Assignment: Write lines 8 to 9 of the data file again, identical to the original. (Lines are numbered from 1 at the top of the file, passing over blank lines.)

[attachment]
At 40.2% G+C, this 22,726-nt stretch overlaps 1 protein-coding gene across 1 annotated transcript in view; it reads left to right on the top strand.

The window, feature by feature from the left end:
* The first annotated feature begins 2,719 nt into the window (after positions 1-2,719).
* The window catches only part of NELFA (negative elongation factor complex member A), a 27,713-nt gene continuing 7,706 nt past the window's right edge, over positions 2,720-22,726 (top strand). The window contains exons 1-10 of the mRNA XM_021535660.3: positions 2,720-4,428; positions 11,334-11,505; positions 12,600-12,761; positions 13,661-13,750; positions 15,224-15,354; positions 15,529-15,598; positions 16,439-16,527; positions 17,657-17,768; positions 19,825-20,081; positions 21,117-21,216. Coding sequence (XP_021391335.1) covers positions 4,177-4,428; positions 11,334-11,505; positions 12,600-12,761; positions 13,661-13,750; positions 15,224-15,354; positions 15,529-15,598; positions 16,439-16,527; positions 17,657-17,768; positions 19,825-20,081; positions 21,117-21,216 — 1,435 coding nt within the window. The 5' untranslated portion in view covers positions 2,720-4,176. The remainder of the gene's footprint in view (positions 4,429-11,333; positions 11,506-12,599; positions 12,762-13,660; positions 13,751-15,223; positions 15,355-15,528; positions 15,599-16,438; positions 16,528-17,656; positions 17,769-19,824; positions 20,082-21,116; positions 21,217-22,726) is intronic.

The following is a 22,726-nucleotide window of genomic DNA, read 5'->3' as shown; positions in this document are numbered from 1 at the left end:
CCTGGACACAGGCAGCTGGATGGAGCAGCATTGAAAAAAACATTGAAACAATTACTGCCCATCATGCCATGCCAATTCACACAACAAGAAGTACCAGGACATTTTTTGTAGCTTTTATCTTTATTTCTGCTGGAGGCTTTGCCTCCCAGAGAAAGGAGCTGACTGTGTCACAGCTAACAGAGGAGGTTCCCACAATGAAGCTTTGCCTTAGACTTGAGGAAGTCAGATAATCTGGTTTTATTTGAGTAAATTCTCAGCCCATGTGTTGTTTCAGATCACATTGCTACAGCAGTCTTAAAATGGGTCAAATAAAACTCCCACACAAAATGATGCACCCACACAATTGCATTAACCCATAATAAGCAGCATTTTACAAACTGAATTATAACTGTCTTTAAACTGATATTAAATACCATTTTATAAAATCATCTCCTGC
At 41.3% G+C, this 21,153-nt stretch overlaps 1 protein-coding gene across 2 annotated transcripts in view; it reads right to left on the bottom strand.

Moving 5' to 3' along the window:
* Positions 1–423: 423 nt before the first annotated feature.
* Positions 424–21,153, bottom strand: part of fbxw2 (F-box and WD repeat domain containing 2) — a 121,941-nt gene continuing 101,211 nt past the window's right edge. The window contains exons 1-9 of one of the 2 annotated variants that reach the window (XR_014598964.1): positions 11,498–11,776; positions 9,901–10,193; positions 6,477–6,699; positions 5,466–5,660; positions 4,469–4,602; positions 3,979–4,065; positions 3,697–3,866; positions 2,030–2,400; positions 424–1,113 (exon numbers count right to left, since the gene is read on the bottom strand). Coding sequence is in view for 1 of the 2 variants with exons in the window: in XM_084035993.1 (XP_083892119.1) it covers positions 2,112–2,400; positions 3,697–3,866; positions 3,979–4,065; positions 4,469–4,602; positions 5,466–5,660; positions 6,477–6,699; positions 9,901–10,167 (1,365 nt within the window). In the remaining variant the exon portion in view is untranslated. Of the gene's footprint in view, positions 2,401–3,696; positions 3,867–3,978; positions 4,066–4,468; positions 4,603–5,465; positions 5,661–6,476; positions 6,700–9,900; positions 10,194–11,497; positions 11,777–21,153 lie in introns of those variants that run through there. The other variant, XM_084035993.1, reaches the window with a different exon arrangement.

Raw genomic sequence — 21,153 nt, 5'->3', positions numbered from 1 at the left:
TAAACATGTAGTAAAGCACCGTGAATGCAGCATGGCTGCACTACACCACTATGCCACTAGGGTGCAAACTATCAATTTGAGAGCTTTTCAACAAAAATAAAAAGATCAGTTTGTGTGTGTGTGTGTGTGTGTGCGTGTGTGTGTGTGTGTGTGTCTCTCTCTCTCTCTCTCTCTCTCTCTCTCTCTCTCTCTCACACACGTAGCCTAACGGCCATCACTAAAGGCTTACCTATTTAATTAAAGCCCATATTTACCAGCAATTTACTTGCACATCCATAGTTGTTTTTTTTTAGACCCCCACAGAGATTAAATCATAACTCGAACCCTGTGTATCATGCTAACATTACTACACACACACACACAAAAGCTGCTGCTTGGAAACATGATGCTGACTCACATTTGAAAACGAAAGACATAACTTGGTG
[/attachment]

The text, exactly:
Moving 5' to 3' along the window:
* Positions 1–423: 423 nt before the first annotated feature.